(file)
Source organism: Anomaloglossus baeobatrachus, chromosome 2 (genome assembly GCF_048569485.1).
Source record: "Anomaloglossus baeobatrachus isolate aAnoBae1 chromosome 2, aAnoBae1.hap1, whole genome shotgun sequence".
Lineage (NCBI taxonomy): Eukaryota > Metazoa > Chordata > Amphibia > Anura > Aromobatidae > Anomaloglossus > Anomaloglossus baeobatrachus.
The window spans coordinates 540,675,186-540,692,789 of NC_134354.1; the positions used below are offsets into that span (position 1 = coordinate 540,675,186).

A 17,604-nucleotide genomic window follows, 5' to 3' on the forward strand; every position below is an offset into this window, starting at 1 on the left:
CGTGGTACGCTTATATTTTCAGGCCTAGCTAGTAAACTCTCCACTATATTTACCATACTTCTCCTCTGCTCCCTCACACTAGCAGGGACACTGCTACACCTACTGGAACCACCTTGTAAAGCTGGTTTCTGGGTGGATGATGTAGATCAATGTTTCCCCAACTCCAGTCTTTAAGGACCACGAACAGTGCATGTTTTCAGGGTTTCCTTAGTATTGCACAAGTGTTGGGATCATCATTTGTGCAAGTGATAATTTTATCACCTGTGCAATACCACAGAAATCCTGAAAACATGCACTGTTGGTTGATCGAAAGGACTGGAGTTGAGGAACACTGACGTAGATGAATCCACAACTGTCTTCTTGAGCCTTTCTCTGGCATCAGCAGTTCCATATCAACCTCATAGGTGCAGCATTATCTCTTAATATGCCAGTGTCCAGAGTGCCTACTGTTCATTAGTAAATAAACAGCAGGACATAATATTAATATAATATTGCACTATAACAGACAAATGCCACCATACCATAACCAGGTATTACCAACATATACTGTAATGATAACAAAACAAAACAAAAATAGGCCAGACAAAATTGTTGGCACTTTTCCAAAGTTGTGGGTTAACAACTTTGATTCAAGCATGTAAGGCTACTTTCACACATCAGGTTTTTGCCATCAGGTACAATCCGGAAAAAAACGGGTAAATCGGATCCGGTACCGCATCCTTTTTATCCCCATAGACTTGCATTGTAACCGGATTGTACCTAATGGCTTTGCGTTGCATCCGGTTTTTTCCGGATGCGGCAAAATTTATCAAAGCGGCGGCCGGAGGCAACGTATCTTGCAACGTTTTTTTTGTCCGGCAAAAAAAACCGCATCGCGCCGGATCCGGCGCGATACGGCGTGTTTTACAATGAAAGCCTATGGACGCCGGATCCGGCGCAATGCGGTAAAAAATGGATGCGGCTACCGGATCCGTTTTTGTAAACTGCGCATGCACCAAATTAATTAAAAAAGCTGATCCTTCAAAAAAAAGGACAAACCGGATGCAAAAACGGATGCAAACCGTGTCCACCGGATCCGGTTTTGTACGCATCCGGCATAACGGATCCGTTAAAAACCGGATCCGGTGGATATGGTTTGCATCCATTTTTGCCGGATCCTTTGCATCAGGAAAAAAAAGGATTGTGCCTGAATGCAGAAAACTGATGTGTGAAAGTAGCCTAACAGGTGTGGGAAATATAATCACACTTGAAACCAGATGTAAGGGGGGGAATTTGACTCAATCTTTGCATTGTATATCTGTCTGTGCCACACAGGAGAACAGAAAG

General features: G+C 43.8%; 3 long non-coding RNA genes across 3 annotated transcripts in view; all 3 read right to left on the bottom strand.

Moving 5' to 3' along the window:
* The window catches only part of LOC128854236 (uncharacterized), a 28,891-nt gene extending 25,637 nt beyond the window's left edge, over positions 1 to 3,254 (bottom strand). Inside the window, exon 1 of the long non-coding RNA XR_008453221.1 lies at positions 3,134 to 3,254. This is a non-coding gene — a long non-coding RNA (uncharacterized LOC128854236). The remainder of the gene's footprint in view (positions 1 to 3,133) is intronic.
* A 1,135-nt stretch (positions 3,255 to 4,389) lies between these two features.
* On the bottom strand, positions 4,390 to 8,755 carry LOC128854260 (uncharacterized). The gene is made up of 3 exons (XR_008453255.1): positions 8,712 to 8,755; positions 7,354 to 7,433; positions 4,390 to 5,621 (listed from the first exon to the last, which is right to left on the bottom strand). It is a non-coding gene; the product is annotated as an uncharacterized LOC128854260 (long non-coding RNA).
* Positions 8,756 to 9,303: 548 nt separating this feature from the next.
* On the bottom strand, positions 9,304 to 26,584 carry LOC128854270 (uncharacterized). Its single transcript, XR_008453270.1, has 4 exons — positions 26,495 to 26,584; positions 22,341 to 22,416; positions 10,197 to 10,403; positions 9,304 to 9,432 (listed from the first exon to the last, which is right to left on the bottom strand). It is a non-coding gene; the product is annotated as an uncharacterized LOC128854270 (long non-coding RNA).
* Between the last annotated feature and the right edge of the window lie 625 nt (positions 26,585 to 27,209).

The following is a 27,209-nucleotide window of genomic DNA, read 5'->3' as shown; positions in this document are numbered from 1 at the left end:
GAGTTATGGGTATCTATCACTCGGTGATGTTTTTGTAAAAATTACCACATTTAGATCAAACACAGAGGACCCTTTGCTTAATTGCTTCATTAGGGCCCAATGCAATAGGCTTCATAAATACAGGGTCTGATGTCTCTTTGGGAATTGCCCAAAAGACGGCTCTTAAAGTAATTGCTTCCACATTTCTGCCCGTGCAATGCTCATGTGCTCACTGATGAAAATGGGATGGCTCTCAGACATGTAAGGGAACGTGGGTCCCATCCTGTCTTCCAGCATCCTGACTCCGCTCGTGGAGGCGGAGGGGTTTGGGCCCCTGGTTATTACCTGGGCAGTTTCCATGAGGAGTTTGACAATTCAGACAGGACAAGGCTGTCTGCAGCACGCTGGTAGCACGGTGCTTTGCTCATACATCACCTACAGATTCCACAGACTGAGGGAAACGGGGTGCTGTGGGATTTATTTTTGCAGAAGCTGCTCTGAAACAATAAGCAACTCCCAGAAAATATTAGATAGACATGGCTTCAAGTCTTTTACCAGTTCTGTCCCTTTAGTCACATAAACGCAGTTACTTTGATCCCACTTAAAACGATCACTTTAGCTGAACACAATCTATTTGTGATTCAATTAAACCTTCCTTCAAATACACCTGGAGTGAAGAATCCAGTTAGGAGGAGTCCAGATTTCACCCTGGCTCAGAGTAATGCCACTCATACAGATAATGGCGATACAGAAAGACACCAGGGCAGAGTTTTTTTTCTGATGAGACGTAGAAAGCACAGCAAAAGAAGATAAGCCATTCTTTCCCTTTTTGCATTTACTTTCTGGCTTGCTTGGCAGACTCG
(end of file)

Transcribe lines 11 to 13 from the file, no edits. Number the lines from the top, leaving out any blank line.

* On the bottom strand, positions 4,390 to 8,755 carry LOC128854260 (uncharacterized). The gene is made up of 3 exons (XR_008453255.1): positions 8,712 to 8,755; positions 7,354 to 7,433; positions 4,390 to 5,621 (listed from the first exon to the last, which is right to left on the bottom strand). It is a non-coding gene; the product is annotated as an uncharacterized LOC128854260 (long non-coding RNA).
* Positions 8,756 to 9,303: 548 nt separating this feature from the next.
* On the bottom strand, positions 9,304 to 26,584 carry LOC128854270 (uncharacterized). Its single transcript, XR_008453270.1, has 4 exons — positions 26,495 to 26,584; positions 22,341 to 22,416; positions 10,197 to 10,403; positions 9,304 to 9,432 (listed from the first exon to the last, which is right to left on the bottom strand). It is a non-coding gene; the product is annotated as an uncharacterized LOC128854270 (long non-coding RNA).